Cat Lives Off McDonald's for a Year

A cat addicted to fast food has been rescued by the SPCA and put on a health plan to help him kick his McDonald's addiction, according to New Zealand news website

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The black-and-white tomcat, dubbed Frankie by McDonald's staff and customers, was only a kitten when he was abandoned by his owners. So the cat made his home in the parking lot of a local McDonald's where he would beg for chicken nuggets or fries from cars as they exited the drive-through lane.

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But just as the human body can't properly function  from a junk food diet, Frankie's couldn't either and the McDonald's staff became concerned for his health.

One day, Jessica Watson, a field officer with the Waikato SPCA and regular McDonald's customer, spotted Frankie. After noting his swollen face, eyelids that wouldn't properly close, and matted coat, she brought him into her care and launched a search for his permanent owners.

"I estimate he has lived in the McDonald's carpark for 12 to 18 months," Watson told "Everyone knew to keep an eye out for him. You would go through the drive-through and ask for a burger for you and an extra patty for Frankie. He would watch you and trot after the car, wait until you stopped the car and then you would toss him the meat. It was his little routine."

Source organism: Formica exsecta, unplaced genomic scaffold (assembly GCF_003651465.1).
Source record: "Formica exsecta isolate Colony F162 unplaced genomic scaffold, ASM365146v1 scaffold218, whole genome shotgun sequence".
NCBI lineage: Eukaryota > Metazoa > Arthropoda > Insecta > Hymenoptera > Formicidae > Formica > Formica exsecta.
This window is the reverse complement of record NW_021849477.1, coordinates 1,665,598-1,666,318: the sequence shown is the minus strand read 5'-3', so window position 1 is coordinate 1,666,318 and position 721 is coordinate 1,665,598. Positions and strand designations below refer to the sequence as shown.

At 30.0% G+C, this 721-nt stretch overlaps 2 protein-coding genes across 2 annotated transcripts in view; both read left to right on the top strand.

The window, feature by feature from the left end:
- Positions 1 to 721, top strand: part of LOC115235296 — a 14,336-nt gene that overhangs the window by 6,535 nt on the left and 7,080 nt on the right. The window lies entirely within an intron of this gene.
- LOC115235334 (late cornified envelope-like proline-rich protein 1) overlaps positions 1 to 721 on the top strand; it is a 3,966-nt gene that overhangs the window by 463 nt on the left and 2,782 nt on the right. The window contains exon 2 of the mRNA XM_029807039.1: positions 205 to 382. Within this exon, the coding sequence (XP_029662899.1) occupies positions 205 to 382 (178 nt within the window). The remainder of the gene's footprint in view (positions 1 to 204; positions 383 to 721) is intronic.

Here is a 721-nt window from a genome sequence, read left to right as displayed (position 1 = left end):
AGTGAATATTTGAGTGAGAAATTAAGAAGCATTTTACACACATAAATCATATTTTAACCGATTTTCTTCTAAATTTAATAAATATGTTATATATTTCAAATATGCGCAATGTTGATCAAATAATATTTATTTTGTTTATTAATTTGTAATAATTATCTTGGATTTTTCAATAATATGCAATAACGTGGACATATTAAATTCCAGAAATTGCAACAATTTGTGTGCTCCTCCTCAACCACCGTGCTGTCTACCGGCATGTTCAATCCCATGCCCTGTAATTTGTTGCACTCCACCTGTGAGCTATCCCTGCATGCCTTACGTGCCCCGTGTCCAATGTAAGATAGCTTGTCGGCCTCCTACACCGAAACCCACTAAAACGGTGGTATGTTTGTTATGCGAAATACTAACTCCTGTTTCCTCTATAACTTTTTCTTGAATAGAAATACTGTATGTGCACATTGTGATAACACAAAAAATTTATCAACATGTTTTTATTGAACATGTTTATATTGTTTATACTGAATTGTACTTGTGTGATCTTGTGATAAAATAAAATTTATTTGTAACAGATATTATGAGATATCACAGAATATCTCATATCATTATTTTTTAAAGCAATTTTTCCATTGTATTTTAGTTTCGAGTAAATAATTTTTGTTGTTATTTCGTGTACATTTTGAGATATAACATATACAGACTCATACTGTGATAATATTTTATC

Thankfully, after a few weeks of living inside and eating nutritious food, Frankie's eyes are clear and his coat is shiny. "He wasn't overweight," said Watson, "but McDonald's wouldn't meet the nutritional requirements for a cat. They need very high levels of protein and I wouldn't think takeaways would provide that."

But weaning Frankie off burgers and fries wasn't easy.  "When I first took him home he refused to eat anything because it wasn't McDonald's," said Watson. "I seriously considered going back there to get him a burger. I would put pet food down and he would give me a look like, 'What is that?'"

Surprisingly, there are some human foods that cats can eat. According to Dr. Elizabeth Colleran, President of the American Association of Feline Practitioners (AAFP), while cats should never consume onion, garlic, kelp, grapes, raisins, sugary treats, chocolate, and alcoholic or caffeinated drinks, items such as cheese, meat, vegetables, fish, and eggs can provide protein and other nutrients.

It took a few days but Frankie has quit his fast food habit and consumes water and cat biscuits. And he always asks for seconds. "He's a big, and healthy, eater," said Watson. The silver lining to Frankie's bad habit? Watson suspects that his love of fast food made him less prone to stalk endangered native bird species. "I'd say he loved cheeseburgers far too much to worry about any birds."

Since Frankie's rescue, he's become somewhat of a celebrity. The SPCA is fielding so many requests to adopt him that applicants are being asked to report in person to the offices, where they can complete an "expression of interest" form as part of the selection process.

Keep up the healthy eating, Frankie!

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